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Math. Comput. Appl. 2018, 23(4), 79; https://doi.org/10.3390/mca23040079
Article
UShaped Assembly Line Balancing by Using Differential Evolution Algorithm
^{1}
Industrial Engineering, Department, Faculty of Engineering, Ubon Ratchathani University, Ubon Ratchathani 34190, Thailand
^{2}
Manufacturing Engineering, Department, Faculty of Engineering, Mahasarakham University, Mahasarakham 44150, Thailand
^{*}
Author to whom correspondence should be addressed.
Received: 9 November 2018 / Accepted: 10 December 2018 / Published: 12 December 2018
Abstract
:The objective of this research is to develop metaheuristic methods by using the differential evolution (DE) algorithm for solving the Ushaped assembly line balancing problem Type 1 (UALBP1). The proposed DE algorithm is applied for balancing the lines (manufacturing a single product within a fixed given cycle time), where the aim is to minimize the number of workstations. After establishing the method, the results from previous research studies were compared with the results from this study. For the UALBP, two groups of benchmark problems were used for the experiments: (1) For the mediumsized UALBP (21–45 tasks), it was found that the DE algorithm DE/best/2 to Exponential Crossover 1 produced better solutions when compared to the other metaheuristic methods: it could generate 25 optimal solutions from a total of 25 instances, and the average time used for the calculation was 0.10 seconds/instance; (2) for the largescale UALBP (75–297 tasks), it was found that the basic DE algorithm and improved differential evolution algorithm generated better solutions, and DE/best/2 to Exponential Crossover 1 generated the optimal solutions and achieved the minimum solution search time when compared to the other metaheuristic methods: it could generate 36 optimal solutions from a total of 62 instances, and the average time used for the calculation was 4.88 seconds/instance. From the comparison of the DE algorithms, it was found that the improved differential evolution algorithm generated optimal solutions with a better solution search time than the search time of the basic differential evolution algorithm. The basic and improved DE algorithm are the effective methods for balancing UALBP1 when compared to the other metaheuristic methods.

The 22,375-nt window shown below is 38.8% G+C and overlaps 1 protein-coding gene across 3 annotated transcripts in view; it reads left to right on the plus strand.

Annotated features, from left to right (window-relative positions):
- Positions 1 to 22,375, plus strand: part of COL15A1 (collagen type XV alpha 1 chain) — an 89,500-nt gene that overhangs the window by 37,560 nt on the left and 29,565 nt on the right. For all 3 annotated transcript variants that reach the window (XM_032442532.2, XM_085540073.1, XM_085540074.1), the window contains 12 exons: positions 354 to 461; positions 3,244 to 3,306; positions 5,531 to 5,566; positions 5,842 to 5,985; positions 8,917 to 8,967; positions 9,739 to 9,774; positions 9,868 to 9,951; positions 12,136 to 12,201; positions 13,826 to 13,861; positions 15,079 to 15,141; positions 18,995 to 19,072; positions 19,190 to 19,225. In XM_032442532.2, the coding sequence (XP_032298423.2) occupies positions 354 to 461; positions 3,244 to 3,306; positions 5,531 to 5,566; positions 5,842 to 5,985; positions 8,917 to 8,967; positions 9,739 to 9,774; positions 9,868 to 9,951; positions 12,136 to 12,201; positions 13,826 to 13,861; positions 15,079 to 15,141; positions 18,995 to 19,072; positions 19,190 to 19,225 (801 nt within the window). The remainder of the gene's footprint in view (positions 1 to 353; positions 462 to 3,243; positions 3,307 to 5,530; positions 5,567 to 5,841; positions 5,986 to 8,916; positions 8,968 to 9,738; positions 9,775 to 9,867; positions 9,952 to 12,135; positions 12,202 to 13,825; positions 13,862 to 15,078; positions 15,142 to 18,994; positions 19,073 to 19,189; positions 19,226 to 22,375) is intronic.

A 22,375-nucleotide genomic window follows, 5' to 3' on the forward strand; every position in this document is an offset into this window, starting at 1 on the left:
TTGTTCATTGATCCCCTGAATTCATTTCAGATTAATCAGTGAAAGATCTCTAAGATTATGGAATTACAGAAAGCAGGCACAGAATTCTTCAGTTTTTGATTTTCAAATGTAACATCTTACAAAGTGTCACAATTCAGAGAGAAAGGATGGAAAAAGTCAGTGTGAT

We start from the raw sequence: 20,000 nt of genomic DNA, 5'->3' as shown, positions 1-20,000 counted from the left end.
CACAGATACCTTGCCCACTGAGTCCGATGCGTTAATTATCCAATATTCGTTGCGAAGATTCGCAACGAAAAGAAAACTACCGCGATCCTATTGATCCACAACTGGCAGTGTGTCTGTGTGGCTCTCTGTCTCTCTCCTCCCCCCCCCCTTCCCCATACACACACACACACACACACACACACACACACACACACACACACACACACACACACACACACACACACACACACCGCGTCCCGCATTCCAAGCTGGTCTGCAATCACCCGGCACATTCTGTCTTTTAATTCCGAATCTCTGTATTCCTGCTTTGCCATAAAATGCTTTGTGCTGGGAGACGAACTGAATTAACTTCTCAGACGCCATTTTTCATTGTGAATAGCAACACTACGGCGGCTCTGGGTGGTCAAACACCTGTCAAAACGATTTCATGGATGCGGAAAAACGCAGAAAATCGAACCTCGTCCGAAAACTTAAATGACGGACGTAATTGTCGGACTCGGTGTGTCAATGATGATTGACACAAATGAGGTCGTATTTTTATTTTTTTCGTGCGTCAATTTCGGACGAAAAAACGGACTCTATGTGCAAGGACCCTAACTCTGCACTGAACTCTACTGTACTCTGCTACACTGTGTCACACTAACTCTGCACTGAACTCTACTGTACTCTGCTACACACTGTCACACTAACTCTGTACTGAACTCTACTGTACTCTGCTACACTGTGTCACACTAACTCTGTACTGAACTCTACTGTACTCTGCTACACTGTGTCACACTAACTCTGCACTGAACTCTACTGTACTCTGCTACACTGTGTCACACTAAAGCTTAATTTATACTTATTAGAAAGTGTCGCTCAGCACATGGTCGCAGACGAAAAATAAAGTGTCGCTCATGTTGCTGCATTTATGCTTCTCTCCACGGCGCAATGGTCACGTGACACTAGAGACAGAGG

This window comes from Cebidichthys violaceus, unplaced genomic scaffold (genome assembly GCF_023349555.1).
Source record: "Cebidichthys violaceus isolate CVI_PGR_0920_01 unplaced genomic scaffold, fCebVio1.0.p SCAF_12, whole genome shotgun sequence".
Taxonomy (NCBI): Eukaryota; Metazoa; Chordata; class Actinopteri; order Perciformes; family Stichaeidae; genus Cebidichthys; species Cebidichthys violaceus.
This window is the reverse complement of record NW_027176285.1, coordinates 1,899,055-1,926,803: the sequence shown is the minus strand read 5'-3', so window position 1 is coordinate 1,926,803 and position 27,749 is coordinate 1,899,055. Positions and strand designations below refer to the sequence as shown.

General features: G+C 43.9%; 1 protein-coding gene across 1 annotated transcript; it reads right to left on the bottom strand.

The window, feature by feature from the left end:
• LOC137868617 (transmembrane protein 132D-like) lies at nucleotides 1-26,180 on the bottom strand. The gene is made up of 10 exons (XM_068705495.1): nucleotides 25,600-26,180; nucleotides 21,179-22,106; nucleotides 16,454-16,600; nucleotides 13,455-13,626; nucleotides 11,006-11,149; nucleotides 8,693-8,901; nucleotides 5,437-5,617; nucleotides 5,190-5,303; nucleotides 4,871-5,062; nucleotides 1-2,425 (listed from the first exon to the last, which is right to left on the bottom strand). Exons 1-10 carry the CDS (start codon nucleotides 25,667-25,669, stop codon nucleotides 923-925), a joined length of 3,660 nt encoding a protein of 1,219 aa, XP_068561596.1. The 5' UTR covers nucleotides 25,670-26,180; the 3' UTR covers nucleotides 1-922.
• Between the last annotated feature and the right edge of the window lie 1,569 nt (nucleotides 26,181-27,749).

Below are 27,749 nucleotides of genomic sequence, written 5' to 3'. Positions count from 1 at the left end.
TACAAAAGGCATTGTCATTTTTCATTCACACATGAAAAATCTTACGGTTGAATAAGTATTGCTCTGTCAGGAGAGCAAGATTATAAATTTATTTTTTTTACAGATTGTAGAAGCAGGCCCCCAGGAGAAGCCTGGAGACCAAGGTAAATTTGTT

Keywords:
Ushaped assembly line balancing; basic differential evolution algorithm; improved differential evolution algorithm; optimal solutions1. Introduction
Nowadays, the degree of competition in many industries is very high. Therefore, organizations that respond quickly to changes in their customers’ needs, require less effort to control the storage of their inventory, and spend less time in production will certainly achieve business advantages over their competitors. Moreover, organizations need to show continuous improvement and development of their products’ values in order to respond to the needs of their customers by reducing costs and improving product quality during the production process. This has resulted in changes to the production system, such as the change from the push system to the pull system, which has reduced the volume of each batch size produced. The changes also include replacing the traditional production layout of straight lines with Ushaped production lines or Ulines. When compared to the traditional production layout of straight lines, it was found that using Ulines was more advantageous in terms of balanced production lines, improved worker visibility, better communications, fewer workstations, higher flexibility, shorter operation travel, and easier material handling, among other benefits. Relevant research studies on simple assembly line balancing using a single model and mixed model were first published in 1955, and the subject has been researched intensively since then. Meanwhile, research studies on Ushaped assembly line balancing have not received much interest from researchers, with few studies conducted. Therefore, there are many interesting areas under the topic of Ushaped assembly line balancing that require further research studies [1].